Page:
14-3-3σ regulation of and interaction with YAP1 in acquired gemcitabine resistance via promoting ribonucleotide reductase expression
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Li Qin1, Zizheng Dong1, Jian-Ting Zhang1
1Department of Pharmacology and Toxicology and IU Simon Cancer Center, Indiana University School of Medicine, Indianapolis, Indiana, USA
Jian-Ting Zhang, e-mail: email@example.com
Keywords: 14-3-3σ, gemcitabine resistance, ribonucleotide reductase, YAP1, gene expression
Received: September 05, 2015 Accepted: January 23, 2016 Published: February 15, 2016
Gemcitabine is an important anticancer therapeutics approved for treatment of several human cancers including locally advanced or metastatic pancreatic ductal adenocarcinoma (PDAC). Its clinical effectiveness, however, is hindered by existence of intrinsic and development of acquired resistances. Previously, it was found that 14-3-3σ expression associates with poor clinical outcome of PDAC patients. It was also found that 14-3-3σ expression is up-regulated in gemcitabine resistant PDAC cells and contributes to the acquired gemcitabine resistance. In this study, we investigated the molecular mechanism of 14-3-3σ function in gemcitabine resistance and found that 14-3-3σ up-regulates YAP1 expression and then binds to YAP1 to inhibit gemcitabine-induced caspase 8 activation and apoptosis. 14-3-3σ association with YAP1 up-regulates the expression of ribonucleotide reductase M1 and M2, which may mediate 14-3-3σ/YAP1 function in the acquired gemcitabine resistance. These findings suggest a possible role of YAP1 signaling in gemcitabine resistance.
Gemcitabine is a deoxycytidine analogue approved as the first-line chemotherapeutic drug for patients with locally advanced or metastatic pancreatic ductal adenocarcinoma (PDAC) [1, 2], one of the cancers having poorest prognosis with 5-year survival rate hovering only around 7% . One of the major causes for the poor prognosis of PDAC is that it is intrinsically resistant or can acquire resistance to treatments including gemcitabine. Several molecular mechanisms of gemcitabine resistance have been identified including dysregulation of enzymes participating in gemcitabine metabolism, down-regulation of gemcitabine importer hENT1, down-regulation of rate-limiting enzyme dCK, and up-regulation of gemcitabine target, ribonucleotide reductase M1 and M2 (RRM1 and RRM2) . RRM has also been suggested to mediate C-MYC-dependent suppression of senescence .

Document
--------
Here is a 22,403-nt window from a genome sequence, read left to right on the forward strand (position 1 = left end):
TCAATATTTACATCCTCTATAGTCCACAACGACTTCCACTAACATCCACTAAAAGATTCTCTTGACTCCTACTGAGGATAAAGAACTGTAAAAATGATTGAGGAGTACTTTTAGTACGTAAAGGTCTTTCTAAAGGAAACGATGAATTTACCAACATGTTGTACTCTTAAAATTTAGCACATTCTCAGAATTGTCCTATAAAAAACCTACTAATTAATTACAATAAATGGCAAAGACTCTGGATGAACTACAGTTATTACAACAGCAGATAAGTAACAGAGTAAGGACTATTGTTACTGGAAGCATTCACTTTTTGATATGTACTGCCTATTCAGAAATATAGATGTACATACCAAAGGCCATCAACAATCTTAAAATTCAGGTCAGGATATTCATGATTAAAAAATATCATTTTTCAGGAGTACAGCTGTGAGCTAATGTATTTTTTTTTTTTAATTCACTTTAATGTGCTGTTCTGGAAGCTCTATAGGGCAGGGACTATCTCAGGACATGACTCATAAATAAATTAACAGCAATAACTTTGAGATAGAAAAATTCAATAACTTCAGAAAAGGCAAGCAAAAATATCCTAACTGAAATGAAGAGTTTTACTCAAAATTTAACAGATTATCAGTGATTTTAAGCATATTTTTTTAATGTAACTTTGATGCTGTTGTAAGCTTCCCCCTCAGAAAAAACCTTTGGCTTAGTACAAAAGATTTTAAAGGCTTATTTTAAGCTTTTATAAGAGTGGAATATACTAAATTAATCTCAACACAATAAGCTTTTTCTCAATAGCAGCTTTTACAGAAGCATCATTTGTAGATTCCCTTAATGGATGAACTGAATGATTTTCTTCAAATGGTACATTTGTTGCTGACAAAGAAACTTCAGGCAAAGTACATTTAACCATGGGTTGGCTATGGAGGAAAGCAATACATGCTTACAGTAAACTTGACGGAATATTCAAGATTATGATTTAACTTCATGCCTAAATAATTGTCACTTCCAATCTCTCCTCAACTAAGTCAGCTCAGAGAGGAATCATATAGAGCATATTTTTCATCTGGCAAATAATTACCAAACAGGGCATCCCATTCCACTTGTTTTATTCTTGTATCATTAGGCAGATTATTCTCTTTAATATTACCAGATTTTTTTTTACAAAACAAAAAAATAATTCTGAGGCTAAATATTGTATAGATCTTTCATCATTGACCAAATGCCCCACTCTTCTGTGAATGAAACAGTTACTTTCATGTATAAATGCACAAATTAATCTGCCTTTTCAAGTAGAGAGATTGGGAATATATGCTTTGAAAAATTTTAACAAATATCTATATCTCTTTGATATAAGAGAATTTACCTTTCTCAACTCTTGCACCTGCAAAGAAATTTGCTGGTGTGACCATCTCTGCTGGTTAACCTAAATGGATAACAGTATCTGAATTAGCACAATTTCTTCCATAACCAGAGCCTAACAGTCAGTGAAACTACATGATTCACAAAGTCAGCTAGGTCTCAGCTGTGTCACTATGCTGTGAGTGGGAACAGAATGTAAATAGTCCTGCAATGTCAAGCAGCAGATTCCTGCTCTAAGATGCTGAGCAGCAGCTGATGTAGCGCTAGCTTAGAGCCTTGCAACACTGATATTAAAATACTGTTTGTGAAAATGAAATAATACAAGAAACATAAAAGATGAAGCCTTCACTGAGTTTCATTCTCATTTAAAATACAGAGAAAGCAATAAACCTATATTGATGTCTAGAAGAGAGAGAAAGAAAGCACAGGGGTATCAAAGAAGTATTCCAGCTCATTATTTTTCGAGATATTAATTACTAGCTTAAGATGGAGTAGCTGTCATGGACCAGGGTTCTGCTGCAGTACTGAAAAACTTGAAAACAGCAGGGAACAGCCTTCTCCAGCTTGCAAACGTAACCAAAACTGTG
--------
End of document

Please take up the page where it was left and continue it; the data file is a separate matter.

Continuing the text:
It has also been shown previously that increased 14-3-3σ expression associates with poor prognosis of PDAC [6, 7]. Recently, using a newly established gemcitabine resistant PDAC cell line, G3K derived from MiaPaCa-2 cells via stepwise gemcitabine selections, we showed that 14-3-3σ expression is upregulated via epigenetic regulation and contributes to the acquired gemcitabine resistance in the gemcitabine-selected PDAC G3K cells . In addition to the acquired gemcitabine resistance in PDAC cells, 14-3-3σ has been implicated in acquired doxorubicin resistance in breast cancer cells  and in cisplatin resistance of colon cancer cells . Although 14-3-3σ is known to belong to the highly conserved 14-3-3 protein family that binds to many phosphoserine/phosphothreonine proteins important in multiple biological processes such as signal transduction, cell cycle control, and survival [11-14], how its increased expression contributes to acquired drug resistance in general and gemcitabine resistance more specifically is largely unknown.